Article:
My recent “Mad As Hell” post focusing on Shep’s invectives inspiring a scene in the film “Network;” scenes in “A Thousand Clowns;” and, maybe as a second generation/once removed from “Network,” Dee Snider’s Twisted Sister mega-hit “We’re Not Gonna Take It,” inspired Joel Baumwoll to post, in part, “‘Hurling invectives’ was one of several ‘pranks’ in which Shep cajoled his listeners to participate as co-conspirators. As far as I know, this was unique among radio or television performers. He made the listeners feel they were part of his act, and I think that created a strong bond between him and the ‘kids’ who listened to him.” [I emphasize in red some of the aspects of Shep’s clever ways to bring his listeners into participating, exploiting his followers into upsetting the domestic tranquility of the nation’s creeping meatballism.]
Joel goes on to mention several of Shep’s other pranks.
[I’d like to have a word other than “prank” but there may not be a better]:
PRANK, CAPER, LARK, LEG-PULL, PRACTICAL JOKE
Many of us, of course, are familiar with most of these maneuvers, but it took Joel to point out their relatedness. I’m going to elaborate on them, and I hope others will add to the list and elaborate on what I have to say.
HURL AN INVECTIVES
Although well-known as a major caper of Shepherd’s, very few have been noted down or even been available to hear. The most extended, as far as I’m aware, is the one I recorded on my reel-to-reel and quote in Excelsior, You Fathead! in which he builds up to it in part with the prototypical, “Put your radio on your windowsill now!” (Here–top one–is part of the quote from my book):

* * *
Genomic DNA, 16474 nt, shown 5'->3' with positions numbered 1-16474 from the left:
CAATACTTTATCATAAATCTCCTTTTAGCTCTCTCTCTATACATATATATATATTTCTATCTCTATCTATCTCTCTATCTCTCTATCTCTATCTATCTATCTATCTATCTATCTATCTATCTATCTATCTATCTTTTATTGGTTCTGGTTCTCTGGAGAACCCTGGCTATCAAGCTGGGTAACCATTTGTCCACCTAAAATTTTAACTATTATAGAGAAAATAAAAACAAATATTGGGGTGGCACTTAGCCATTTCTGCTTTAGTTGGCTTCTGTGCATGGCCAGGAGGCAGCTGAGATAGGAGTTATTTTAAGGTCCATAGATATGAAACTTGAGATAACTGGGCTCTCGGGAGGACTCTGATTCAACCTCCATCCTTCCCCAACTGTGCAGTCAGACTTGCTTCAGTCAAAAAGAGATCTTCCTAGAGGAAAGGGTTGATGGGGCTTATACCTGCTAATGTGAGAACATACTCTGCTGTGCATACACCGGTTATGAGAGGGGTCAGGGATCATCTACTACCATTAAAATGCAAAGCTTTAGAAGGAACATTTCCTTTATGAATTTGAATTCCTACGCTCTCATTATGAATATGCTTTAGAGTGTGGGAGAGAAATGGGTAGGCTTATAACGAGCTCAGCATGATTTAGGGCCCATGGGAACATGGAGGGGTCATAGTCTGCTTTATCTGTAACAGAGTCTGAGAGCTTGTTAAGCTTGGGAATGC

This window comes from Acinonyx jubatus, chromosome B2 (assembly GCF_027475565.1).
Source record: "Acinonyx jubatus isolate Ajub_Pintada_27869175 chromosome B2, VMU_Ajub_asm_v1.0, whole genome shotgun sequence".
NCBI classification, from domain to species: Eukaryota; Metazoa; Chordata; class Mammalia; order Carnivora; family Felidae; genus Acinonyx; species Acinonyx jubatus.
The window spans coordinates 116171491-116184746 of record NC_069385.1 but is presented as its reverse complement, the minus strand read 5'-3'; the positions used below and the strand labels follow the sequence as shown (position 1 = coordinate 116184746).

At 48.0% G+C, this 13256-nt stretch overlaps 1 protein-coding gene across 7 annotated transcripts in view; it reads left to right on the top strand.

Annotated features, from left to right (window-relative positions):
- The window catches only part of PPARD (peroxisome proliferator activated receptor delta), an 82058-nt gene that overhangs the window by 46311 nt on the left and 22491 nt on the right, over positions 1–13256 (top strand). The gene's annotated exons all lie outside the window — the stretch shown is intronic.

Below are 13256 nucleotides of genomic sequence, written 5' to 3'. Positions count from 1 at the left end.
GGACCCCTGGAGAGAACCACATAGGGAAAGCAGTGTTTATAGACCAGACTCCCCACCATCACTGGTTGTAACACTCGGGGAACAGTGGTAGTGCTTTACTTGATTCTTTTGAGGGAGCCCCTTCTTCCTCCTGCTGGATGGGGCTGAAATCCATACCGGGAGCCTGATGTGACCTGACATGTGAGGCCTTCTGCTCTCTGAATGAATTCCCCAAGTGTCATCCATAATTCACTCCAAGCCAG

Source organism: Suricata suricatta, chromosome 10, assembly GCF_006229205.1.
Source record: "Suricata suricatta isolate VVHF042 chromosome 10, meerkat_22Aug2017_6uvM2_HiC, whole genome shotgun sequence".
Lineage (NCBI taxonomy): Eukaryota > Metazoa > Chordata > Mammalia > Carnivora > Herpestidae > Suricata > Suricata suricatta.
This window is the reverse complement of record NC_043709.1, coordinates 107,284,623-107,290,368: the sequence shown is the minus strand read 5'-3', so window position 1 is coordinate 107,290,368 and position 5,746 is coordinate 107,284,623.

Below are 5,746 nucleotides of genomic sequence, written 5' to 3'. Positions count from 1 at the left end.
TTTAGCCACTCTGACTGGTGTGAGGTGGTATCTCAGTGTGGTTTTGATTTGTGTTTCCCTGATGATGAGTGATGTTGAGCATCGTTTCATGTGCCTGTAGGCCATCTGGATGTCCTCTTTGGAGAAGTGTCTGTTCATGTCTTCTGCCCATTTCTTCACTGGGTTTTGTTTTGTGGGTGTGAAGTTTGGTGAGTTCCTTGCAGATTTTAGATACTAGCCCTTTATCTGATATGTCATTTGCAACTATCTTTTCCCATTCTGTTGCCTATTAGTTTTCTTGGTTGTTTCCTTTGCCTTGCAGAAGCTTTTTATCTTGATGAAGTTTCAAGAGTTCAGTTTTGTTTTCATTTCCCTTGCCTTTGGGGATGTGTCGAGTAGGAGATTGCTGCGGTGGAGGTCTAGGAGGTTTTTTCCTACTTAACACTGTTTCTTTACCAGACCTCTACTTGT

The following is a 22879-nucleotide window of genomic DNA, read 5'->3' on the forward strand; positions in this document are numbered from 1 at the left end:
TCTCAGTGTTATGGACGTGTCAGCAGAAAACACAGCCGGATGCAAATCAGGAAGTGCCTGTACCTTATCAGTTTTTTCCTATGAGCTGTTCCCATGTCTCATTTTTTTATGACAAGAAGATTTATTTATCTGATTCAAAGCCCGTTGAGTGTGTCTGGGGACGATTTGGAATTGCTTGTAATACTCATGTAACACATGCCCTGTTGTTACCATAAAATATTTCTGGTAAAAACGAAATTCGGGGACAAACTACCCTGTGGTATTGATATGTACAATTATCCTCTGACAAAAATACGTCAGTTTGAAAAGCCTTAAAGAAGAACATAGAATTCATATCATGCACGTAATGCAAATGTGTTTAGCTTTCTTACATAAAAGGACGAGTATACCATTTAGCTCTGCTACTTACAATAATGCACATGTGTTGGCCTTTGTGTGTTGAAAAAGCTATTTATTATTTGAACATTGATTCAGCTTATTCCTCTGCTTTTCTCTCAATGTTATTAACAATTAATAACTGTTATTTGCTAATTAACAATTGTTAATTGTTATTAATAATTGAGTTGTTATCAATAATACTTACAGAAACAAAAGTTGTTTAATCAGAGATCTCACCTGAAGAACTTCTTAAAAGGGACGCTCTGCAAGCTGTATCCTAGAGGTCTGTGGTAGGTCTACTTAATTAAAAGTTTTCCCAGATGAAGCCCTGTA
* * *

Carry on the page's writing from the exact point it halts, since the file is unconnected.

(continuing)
Myrtle! This is the third time you’ve come home drunk again. What about the kids? What about the kids, I ask ya? How long is this gonna go on? How long?
You don’t think for a moment you’re fooling anyone, do you?
How long do you thin you can get away with this? The jig is up!
You filthy pragmatist!
All right, you guys! Fall in. The doctor will be along in ten seconds. The uniform will be helmet liner, raincoats, and GI shoes, and nothing else! Let’s go!
Drop the gun, you rat! I’ve got the drop on you! Move one more time and you’re gonna get one between the eyes!
The “pragmatist” one was remembered by editor/publisher Paul Krasner. “Drop the gun” was Shep years later quoting himself on the Alan Colmes call-in program in 1998.
Hoax regarding fooling the book-buying-and-selling public by many listeners asking for a non-existent book has been discussed numerous times–here and elsewhere. The book’s afterword is a sly reference to the perpetrators–Sturgeon, Shepherd, Shepherd’s Night People listeners. Of course only those who were aware of the hoax would understand it.
In these, Shepherd asks his listeners to gather at a particular place and time and just quietly walk around aimlessly (“mill”), which, just by its non-confrontational manner, would gently disconcert the clueless. (Later fads maybe mill-inspired: “happenings” and “flash mobs.”)
Burned-out Wanamaker store when he was fired.
Marboro book store.
Early days at “The Limelight Photography Gallery and Coffee Shop.”
Washington Square to fly tiny kites.
Wave a white towel at the beach or flick your light switch off and on at night and look to see how many others (fellow listeners) are doing it.
Related to “mills,” reportedly Shepherd fantasized that many listeners should run to one side of a building to tilt it, or that they jump up and land at the same time to move Manhattan Island.
During a live-at-the-Limelight broadcast, he would sometimes ask attendees to yell in unison to the radio audience:
THIS IS W-O-R AM AND FM IN NEW YORK.
WE BUY SOAP AND WE TAKE BATHS
When being considered “not commercial” by WOR’s management Shepherd suggests that listeners go out and buy Sweetheart Soap, not a sponsor.
WOR management is outraged and fires Shep.
Sweetheart Soap offers and provides sponsorship.
There are a couple of other ways that Jean Shepherd promotes
a sense of community among his listeners:
Refers to them as ” Gang,” “Listeners,” “Fellow Sufferers”